Yinis the soft and weak and refers to our qualities of flexibility, adaptability and heart-connected kindness. Yangis the hard and strong and refers to all that is strong and solid in our bodies and nature: our bones for example, and our innate confidence and power. This familiar Yin/Yang symbol illustrates perfectly a continuous fish-like swimming from one to the other with a seed of one existing in the other.
Our tendency is to be in a Yang, tense, state most of the time. And Yin will assert itself when we collapse exhausted or become ill and have to lie down. Raising our awareness of Yin, soft and at ease, through the practice of T’ai-Chi and Qigong has many benefits not least inrtial art or self defence aspect of the practice. This allows us to protect ourselves as the practitioner deepens their understanding of how we relate to one another on a daily basis. Part of understanding self defence is the acknowledgement that we are each our own worst enemy. The unfolding self-awareness that arises through practice allows us to develop confidence and stability as well as benefiting our health and spirits. All T’ai-Chi postures have practical applications in face-to-face attack situations, but happily most people do not meet this type of difficulty in their lives. It is the more subtle attacks (the look, the words used, the tone of voice or action, how we hear or perceive situations etc) that can wear us down. The ability to remain soft, rooted and open-hearted whilst being challenged by our own negative thinking as well as other’s behaviour or opinions is part of the self-defence gift of T’ai-Chi. Ultimately through the practice our compassion and wisdom unfold, for ourselves and also for others.
And have you ever wondered how it is that T’ai-Chi classes take place in church halls and health centres across the country? Its wide accessibility is due to a remarkable woman called Gerda Geddes who in 1964,was the first to teach it in the UK. If a man had brought T’ai-Chi to Europe then it would most probably now be a minor martial art practised by very few.
T’ai-Chi had traditionally been practised by men and was handed down from generation to generation in closed family systems. It was most definitely not accessible to a European woman living in China. But Geddes managed to do the unimaginable, she persuaded a T’ai-Chi master to take her on as his private student when living in Hong Kong in the 1950s. As a woman being taught by a man physical contact was taboo, it was not appropriate to wrestle with her male teacher to learn the martial applications of the form. What she brought to us was the gentle flowing form and its inner meanings. Geddes opened the door to the understanding of the depths of the psychology of the form embracing physical and mental health, self-defence and as a spiritual path. Geddes’ training as a contemporary dancer and a psychotherapist had already opened her mind to how the body and mind work as one and are not separate entities living in the same skin.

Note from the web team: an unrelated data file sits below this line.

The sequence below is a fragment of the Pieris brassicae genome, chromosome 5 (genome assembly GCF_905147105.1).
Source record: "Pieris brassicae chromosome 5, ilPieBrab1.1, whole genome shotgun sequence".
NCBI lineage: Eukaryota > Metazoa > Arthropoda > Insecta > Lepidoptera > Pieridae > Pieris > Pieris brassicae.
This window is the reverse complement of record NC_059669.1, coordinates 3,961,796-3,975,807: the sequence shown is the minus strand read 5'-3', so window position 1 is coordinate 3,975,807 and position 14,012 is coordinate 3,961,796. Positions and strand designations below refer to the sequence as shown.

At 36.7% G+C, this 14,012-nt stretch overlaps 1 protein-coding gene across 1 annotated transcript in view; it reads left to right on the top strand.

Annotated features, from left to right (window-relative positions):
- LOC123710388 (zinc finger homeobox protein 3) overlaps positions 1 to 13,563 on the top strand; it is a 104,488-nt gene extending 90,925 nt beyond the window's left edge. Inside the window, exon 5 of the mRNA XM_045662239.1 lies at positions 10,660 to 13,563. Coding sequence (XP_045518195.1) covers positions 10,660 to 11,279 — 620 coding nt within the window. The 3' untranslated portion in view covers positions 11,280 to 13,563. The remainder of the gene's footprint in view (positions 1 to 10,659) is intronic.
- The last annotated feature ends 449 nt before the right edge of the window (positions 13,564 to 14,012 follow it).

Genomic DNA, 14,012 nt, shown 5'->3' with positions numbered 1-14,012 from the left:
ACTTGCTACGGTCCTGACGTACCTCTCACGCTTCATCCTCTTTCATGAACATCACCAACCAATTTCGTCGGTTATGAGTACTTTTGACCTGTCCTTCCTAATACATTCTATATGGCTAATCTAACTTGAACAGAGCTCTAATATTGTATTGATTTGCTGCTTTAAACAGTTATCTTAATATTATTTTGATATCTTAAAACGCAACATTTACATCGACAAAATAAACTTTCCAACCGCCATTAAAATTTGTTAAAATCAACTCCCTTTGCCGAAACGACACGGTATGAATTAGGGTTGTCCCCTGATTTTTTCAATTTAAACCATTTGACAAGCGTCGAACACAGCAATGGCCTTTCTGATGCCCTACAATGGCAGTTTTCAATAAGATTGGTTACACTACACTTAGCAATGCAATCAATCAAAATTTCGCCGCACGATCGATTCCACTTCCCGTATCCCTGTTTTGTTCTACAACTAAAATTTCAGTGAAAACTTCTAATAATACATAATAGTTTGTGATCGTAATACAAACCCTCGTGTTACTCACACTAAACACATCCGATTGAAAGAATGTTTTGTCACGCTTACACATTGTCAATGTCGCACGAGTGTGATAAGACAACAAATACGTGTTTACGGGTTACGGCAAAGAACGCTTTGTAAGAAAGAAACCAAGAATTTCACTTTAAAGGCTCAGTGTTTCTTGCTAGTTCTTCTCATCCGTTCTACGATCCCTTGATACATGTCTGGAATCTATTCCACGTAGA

In her book, Looking For The Golden Needle, An Allegorical JourneyGerda Geddes talks about ‘playing the T’ai-chi’. My T’ai-Chi teacher said that the most important aspect of T’ai-Chi is the twinkle in the eye. ‘Twinkle’ and ‘play’ embody the essence of T’ai-Chi and Qigong: physical practices that are soft, gentle and flowing yet offering strength and power in deep ways that are never immediately obvious.
They are both called ‘long-life’ exercises. Dr Hu, my Wild Goose Chinese Medical Qigong teacher , was taught by who died in 2002 aged 106. She was still teaching at 102.
When are you going to start practising? As a means of support T’ai-Chi & Qigong beat any pension fund!
In T’ai-Chi the philosophy of the soft and weak overcoming the strong and hard is the martial art. For people who have spent a life time attempting to be hard and strong this can be shocking. But consider an old tree being uprooted in a storm whilst a sapling bends and stays alive with its roots intact. Or which lasts longer, your tongue or your teeth? Becoming soft and yin win when our habit might lead us to be yang and hard takes courage and practice.
Some Qigong movements are very gentle, others more vigorous. Some are very large and expansive, others are more subtle, almost imperceptible. All are different and have a very specific effect on the body and mind. The deeper the practise, the more Qigong the practitioner understands the purpose and depth of each movement, making its repetition ever more enjoyable.
The regular practise of Qigong and T’ai-Chi have a powerful effect on mind, body and spirit. Benefits include increased general health and well being, reduced levels of stress and a brighter and more balanced outlook on the possibilities in our life.
The deeper more natural way of breathing in Qigong and T’ai-Chi allows the mind to steady, a very simple meditation technique. It is this meditation that cultivates a calm mind and a relaxed everyday awareness. This enables the practitioner to be awake and attentive to living life in the present whilst releasing the mind of constant worry, planning and gnawing fears. Gradually the mind will become calmer and a self-confidence to grow.